For a long time, John’s Gospel has been regarded as the least historical and the most spiritual of our four Gospels.  Though perhaps the author knew more than we often given him credit for.  There’s a story in the fifth chapter for instance where Jesus heals a man who had been ill for 38 years.  This was long-thought to be purely metaphorical because the Pool of Beth-zatha near the Sheep Gate which had five porticoes as described in the Gospel didn’t even exist.[2]  Until archaeologists discovered the pool and the five porticoes exactly as John described when doing excavation work in 1878.  Amazed by seeing the pool outside the Church of St. Anne in Jerusalem I shared the picture I took of this holy site on social media (love photography.)  And a former seminary professor commented on my photo (yes we’re Facebook friends!) saying, “Yep.  ‘Tradition’ is a lot stronger and more reliable than a lot of us progressive westerners have been schooled to believe.’”  All of these archaeological discoveries are amazing.  Instead of explaining away these events in the Gospels, sometimes these discoveries help confirm holy sites. 

You know, the story of the Resurrection of Jesus Christ according to the “least historical” Gospel of John is such a beautiful story.  No matter what we may know or not know about its historical accuracy—this story has lasted the test of time.  Just look at the devotion of Mary Magdalene.  Mary comes to the tomb when it’s still dark outside.  When she sees something’s amiss she runs to get Peter and the Beloved Disciple, and they run to see what’s happening.  There’s such hopeful urgency.  In some ways (though they don’t realize it yet) they are running right into the arms of God. 

Think about the miracle in that action.  Literally running toward mystery.  Running toward something that you don’t understand.  Compare Mary and Peter and the Beloved Disciple to how we too often live our lives.  We sometimes fail to recognize all the gifts we receive and just be thankful.  Sometimes when God comes calling, we slam the door.  There’s something we don’t understand?  Avoidance may help or let’s go fight them!  But not these disciples.  They all of a sudden have more courage than ever when they run to see Jesus.  When they run to find out what just happened to their teacher and friend, running toward that mystery, toward what they don’t understand with hearts open wide.

When Mary Magdalene confronts Christ (who she mistakenly thinks is a gardener at first) she cries in despair and says, “They have taken away my Lord, and I do not know where they have laid him.”[3]  She is desperate to find Jesus and somehow make things right. Mary Magdalene, not the eleven disciples remaining after the events of Thursday and Friday we just observed in Christian churches—Mary Magdalene becomes the first person to encounter the Risen Christ.  There will never not come a day when I don’t point this out to anyone who gets snarky about ministers who happen to be women.  First person to encounter the Risen Christ?  Oh yeah, Mary Magdalene.  Mic drop.  “I have seen the Lord” is what Mary proclaims for all to hear.[4]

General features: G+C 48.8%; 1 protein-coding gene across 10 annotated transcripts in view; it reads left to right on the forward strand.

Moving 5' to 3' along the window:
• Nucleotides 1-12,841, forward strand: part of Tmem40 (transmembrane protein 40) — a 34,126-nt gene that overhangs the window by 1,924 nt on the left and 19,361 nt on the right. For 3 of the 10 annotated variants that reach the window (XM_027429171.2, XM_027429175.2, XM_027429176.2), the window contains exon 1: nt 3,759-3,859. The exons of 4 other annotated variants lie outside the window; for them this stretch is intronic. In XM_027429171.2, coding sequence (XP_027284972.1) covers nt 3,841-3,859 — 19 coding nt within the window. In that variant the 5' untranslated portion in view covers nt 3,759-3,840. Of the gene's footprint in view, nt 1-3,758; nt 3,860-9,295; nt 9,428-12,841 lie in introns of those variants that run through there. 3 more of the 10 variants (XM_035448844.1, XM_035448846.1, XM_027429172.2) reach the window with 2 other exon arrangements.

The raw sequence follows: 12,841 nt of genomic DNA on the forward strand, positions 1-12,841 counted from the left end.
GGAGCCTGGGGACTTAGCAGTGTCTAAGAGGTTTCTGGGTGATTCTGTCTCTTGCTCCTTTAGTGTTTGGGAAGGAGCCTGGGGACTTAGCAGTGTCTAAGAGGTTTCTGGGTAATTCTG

So even though we may hesitate to take that leap of faith when it comes to the mystery of Easter, there’s also a historical reality here.  There really is an empty tomb discovered only six months ago beneath the Church of the Holy Selpulchre in Jerusalem where our Tradition says that Jesus rose.  More importantly, Jesus’ movement and teachings could have died with him.  Only they didn’t.  Whatever we believe happened on Easter—a whole new way of being, a whole new way of seeing the world came rushing into peoples’ lives.  New Testament scholar Marcus Borg (who always had a way of speaking to Progressive Christians) once wrote that “the historical ground of Easter is very simple: the followers of Jesus, both then and now, continued to experience Jesus as a living reality after his death . . . Christians throughout the centuries have continued to experience Jesus as a living spiritual reality, a figure of the present, not simply a memory from the past.”[5] 

Like Mary Magdalene we can see the Risen Christ.  And we can't contain God in our safe comfortable boxes any more than folks could contain Jesus in that tomb.  Instead, let’s respond to the mysterious, loving, awe-inspiring presence of God.  Let’s get up and run to the tomb, to see what there is to discover.  For God’s loving-kindness is still alive.  And we may be Easter people living too often in a Good Friday world.  But we are God’s Easter people—and yes, we too can see the Lord.  Thanks be to God.  Amen.


[1] Kristen Romey, “Unsealing of Christ's Reputed Tomb Turns Up New Revelations,” National Geographic, October 31, 2016, http://news.nationalgeographic.com/2016/10/jesus-christ-tomb-burial-chur...

[2] John 5:2, NRSV.

[3] John 20:13.

[4] John 20:18.

[5] Marcus Borg and N.T. Wright, The Meaning of Jesus: Two Visions, 135.